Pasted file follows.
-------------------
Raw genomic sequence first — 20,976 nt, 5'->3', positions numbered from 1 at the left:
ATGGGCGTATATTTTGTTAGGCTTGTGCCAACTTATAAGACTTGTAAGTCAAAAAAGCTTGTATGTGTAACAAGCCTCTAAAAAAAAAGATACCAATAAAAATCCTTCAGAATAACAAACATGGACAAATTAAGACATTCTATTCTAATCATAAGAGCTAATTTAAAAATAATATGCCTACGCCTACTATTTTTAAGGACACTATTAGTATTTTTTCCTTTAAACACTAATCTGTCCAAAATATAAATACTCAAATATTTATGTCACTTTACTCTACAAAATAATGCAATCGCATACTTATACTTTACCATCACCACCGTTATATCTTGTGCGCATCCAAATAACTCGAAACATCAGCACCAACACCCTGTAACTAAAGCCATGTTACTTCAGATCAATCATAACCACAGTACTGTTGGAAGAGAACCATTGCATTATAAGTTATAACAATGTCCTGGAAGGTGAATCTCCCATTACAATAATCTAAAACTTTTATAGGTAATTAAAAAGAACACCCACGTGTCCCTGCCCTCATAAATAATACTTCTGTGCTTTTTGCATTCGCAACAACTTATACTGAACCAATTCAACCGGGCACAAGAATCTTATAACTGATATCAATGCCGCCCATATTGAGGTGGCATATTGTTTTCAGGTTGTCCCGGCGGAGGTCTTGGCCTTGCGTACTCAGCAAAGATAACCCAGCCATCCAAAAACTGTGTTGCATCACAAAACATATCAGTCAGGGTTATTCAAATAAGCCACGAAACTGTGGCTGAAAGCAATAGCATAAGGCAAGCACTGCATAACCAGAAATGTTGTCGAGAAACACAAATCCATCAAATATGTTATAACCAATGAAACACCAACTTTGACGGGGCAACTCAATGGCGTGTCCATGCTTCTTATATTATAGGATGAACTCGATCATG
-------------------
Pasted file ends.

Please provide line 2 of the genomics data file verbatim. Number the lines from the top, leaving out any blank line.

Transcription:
ATGGGCGTATATTTTGTTAGGCTTGTGCCAACTTATAAGACTTGTAAGTCAAAAAAGCTTGTATGTGTAACAAGCCTCTAAAAAAAAAGATACCAATAAAAATCCTTCAGAATAACAAACATGGACAAATTAAGACATTCTATTCTAATCATAAGAGCTAATTTAAAAATAATATGCCTACGCCTACTATTTTTAAGGACACTATTAGTATTTTTTCCTTTAAACACTAATCTGTCCAAAATATAAATACTCAAATATTTATGTCACTTTACTCTACAAAATAATGCAATCGCATACTTATACTTTACCATCACCACCGTTATATCTTGTGCGCATCCAAATAACTCGAAACATCAGCACCAACACCCTGTAACTAAAGCCATGTTACTTCAGATCAATCATAACCACAGTACTGTTGGAAGAGAACCATTGCATTATAAGTTATAACAATGTCCTGGAAGGTGAATCTCCCATTACAATAATCTAAAACTTTTATAGGTAATTAAAAAGAACACCCACGTGTCCCTGCCCTCATAAATAATACTTCTGTGCTTTTTGCATTCGCAACAACTTATACTGAACCAATTCAACCGGGCACAAGAATCTTATAACTGATATCAATGCCGCCCATATTGAGGTGGCATATTGTTTTCAGGTTGTCCCGGCGGAGGTCTTGGCCTTGCGTACTCAGCAAAGATAACCCAGCCATCCAAAAACTGTGTTGCATCACAAAACATATCAGTCAGGGTTATTCAAATAAGCCACGAAACTGTGGCTGAAAGCAATAGCATAAGGCAAGCACTGCATAACCAGAAATGTTGTCGAGAAACACAAATCCATCAAATATGTTATAACCAATGAAACACCAACTTTGACGGGGCAACTCAATGGCGTGTCCATGCTTCTTATATTATAGGATGAACTCGATCATG